This week, the Senate Report on the CIA’s harsh interrogation techniques was made public. The only way that the revelations could come as any surprise is if one resolutely disregarded the many reports that have emerged from Abu Ghraib, Camp Delta, Iraq, Guantanamo, and others. Moreover, it would require the complete deafness to the accounts of survivors as reported by journalists, academics and human rights/civil rights activists. During a period of time when the country is still dealing with the racial tensions and the movements to bring greater accountability to the criminal justice system, the report gives us yet another opportunity to examine our national identity as champions of the rule of law as we project it across the globe and the reality of our violence that fails to match up.

CIA Director John Brennan points out in his speech today that the harsh interrogation techniques or in simpler terms, torture, were authorized by the legal functionaries of the United States government. Having received the legal go-ahead, the CIA under the Bush administration undertook its mission to obtain information through the use of torture with aplomb. Not only do we have torture reports and evidence of abuse from the sites in Afghanistan and Iraq, we also partnered with autocratic states throughout the world which helped us run black sites to which terrorist suspects would be rendered.

Even while the report is being dissected in the U.S. media, there is precious little analysis on the international legal consequences of the admission that we tortured. For instance, we are a signatory to the Convention Against Torture. It is undeniable that we have violated the treaty obligations that we signed on to. At least one UN official has suggested that we ought to be held accountable for undermining the treaty.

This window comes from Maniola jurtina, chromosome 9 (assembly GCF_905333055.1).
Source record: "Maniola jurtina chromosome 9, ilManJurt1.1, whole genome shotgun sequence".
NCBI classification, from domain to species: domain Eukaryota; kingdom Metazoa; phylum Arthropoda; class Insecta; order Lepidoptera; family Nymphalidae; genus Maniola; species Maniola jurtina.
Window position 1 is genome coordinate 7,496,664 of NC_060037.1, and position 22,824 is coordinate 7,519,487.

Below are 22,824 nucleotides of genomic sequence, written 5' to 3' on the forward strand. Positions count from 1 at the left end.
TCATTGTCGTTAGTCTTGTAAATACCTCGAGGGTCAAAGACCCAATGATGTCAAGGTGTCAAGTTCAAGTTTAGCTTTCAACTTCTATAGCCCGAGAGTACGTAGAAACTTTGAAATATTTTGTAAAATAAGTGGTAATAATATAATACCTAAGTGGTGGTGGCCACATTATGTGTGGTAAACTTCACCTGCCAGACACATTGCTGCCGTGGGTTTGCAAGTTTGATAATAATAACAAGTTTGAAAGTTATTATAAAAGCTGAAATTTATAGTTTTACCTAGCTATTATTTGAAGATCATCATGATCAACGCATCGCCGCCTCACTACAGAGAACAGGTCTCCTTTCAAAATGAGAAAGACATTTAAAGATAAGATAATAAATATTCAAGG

The fear now is whether the admission will now result in the possible prosecution of those officials who were responsible. A lot of people are calling for prosecutions.  But given that the US is not party to the International Criminal Court, such prosecutions are left to domestic courts. The U.S. federal courts could hear domestic claims as they did in United States v. Pessaro in which a contractor was prosecuted for violating the Convention Against Torture (CAT). However, it has been made clear that the Department of Justice will not prosecute. That leaves other countries who might consider prosecuting to do so in their own courts. There is a real fear that the report will be the basis of such prosecutions when Bush-era officials travel abroad. However, the real question is whether the subjects of torture, some of whom have been left injured, will be able to bring cases against government officials.

The CAT requires signatories to provide redress. Just as terrorists are subject to universal jurisdiction and capture in whichever territory they may be found, torturers too may be captured and extradited or tried by any state. As Christopher Hall wrote in 2007:

The universal criminal jurisdiction provisions of the Convention against Torture and Other Cruel, Inhuman or Degrading Treatment or Punishment …which require each state party to extradite or submit any case involving a foreigner in territory subject to its jurisdiction suspected of torture committed abroad against another foreigner to its competent authorities for the purpose of prosecution. What is not generally known is that Article 14 of the Convention, which contains no geographic restriction, requires each state party to ensure in its legal system that any victim of an act of torture, regardless of where it occurred, obtains redress and has an enforceable right to fair and adequate compensation, including the means for as full rehabilitation as possible.

What does this mean for the United States? How can we abide by these requirements while immunizing the key individuals who authorized torture? The answer is we can’t. The Obama administration is undoubtedly violating CAT by refusing to prosecute. International law’s limits are clearly demarcated at our borders.

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